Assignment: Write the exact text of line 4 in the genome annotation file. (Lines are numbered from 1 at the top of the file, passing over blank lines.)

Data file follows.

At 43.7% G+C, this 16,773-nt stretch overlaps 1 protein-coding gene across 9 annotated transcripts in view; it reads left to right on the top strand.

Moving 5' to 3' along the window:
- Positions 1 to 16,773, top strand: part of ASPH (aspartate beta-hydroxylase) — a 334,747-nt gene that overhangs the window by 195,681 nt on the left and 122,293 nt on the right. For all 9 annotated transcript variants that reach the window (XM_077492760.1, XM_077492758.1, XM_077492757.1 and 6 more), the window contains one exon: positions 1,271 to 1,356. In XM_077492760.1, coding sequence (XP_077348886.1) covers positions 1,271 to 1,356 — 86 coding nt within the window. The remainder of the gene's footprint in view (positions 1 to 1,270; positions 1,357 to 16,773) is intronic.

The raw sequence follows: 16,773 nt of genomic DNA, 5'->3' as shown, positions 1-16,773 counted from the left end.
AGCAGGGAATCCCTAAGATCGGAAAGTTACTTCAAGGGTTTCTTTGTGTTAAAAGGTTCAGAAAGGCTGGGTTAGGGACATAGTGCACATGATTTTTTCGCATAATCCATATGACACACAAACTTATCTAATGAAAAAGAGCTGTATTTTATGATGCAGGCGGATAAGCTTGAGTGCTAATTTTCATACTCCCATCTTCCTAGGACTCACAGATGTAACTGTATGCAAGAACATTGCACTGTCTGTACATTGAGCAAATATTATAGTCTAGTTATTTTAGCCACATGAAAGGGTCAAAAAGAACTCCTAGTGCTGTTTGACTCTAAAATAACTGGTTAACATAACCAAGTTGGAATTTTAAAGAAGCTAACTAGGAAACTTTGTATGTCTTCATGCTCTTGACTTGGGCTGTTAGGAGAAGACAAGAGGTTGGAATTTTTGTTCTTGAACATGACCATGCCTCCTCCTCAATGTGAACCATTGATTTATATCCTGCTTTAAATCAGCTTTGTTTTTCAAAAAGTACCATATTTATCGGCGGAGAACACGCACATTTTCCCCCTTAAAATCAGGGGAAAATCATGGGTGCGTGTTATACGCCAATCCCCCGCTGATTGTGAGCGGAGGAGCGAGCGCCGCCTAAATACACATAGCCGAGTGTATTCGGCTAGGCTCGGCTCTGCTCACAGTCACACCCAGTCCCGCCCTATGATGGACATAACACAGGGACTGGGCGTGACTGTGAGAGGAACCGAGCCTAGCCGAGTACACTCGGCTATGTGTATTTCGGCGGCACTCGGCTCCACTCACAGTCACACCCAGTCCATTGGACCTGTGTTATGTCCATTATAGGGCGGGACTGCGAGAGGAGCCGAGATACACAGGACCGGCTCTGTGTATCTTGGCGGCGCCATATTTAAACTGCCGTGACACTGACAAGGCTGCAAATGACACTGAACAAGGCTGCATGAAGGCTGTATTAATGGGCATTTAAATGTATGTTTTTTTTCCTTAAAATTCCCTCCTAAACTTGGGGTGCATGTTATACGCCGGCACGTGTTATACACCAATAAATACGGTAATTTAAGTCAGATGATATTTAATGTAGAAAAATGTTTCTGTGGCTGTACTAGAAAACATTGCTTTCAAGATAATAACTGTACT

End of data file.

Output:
The raw sequence follows: 16,773 nt of genomic DNA, 5'->3' as shown, positions 1-16,773 counted from the left end.